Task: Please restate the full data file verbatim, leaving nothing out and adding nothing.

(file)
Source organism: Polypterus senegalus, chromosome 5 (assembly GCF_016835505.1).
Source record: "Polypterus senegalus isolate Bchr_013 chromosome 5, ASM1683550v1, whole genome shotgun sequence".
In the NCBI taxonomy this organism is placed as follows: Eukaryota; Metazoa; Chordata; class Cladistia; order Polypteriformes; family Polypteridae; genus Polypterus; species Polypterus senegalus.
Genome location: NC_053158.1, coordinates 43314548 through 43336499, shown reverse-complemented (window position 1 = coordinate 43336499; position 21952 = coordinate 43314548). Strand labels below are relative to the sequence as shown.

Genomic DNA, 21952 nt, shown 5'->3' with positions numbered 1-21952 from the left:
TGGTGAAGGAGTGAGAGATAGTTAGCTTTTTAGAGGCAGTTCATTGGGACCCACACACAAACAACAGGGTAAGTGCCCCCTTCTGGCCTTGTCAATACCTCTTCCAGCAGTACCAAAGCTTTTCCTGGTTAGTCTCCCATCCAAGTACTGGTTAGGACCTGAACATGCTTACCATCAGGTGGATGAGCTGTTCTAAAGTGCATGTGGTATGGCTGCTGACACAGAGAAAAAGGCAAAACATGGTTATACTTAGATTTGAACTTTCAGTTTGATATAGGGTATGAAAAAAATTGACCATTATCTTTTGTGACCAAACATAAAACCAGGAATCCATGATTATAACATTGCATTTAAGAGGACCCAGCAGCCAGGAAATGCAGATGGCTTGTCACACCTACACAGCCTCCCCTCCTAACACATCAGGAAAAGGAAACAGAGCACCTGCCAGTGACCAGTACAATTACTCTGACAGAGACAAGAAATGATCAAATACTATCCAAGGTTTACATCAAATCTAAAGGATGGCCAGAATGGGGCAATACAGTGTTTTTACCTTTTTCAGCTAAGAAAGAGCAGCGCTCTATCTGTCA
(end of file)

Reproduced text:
Source organism: Polypterus senegalus, chromosome 5 (assembly GCF_016835505.1).
Source record: "Polypterus senegalus isolate Bchr_013 chromosome 5, ASM1683550v1, whole genome shotgun sequence".
In the NCBI taxonomy this organism is placed as follows: Eukaryota; Metazoa; Chordata; class Cladistia; order Polypteriformes; family Polypteridae; genus Polypterus; species Polypterus senegalus.
Genome location: NC_053158.1, coordinates 43314548 through 43336499, shown reverse-complemented (window position 1 = coordinate 43336499; position 21952 = coordinate 43314548). Strand labels below are relative to the sequence as shown.

Genomic DNA, 21952 nt, shown 5'->3' with positions numbered 1-21952 from the left:
TGGTGAAGGAGTGAGAGATAGTTAGCTTTTTAGAGGCAGTTCATTGGGACCCACACACAAACAACAGGGTAAGTGCCCCCTTCTGGCCTTGTCAATACCTCTTCCAGCAGTACCAAAGCTTTTCCTGGTTAGTCTCCCATCCAAGTACTGGTTAGGACCTGAACATGCTTACCATCAGGTGGATGAGCTGTTCTAAAGTGCATGTGGTATGGCTGCTGACACAGAGAAAAAGGCAAAACATGGTTATACTTAGATTTGAACTTTCAGTTTGATATAGGGTATGAAAAAAATTGACCATTATCTTTTGTGACCAAACATAAAACCAGGAATCCATGATTATAACATTGCATTTAAGAGGACCCAGCAGCCAGGAAATGCAGATGGCTTGTCACACCTACACAGCCTCCCCTCCTAACACATCAGGAAAAGGAAACAGAGCACCTGCCAGTGACCAGTACAATTACTCTGACAGAGACAAGAAATGATCAAATACTATCCAAGGTTTACATCAAATCTAAAGGATGGCCAGAATGGGGCAATACAGTGTTTTTACCTTTTTCAGCTAAGAAAGAGCAGCGCTCTATCTGTCA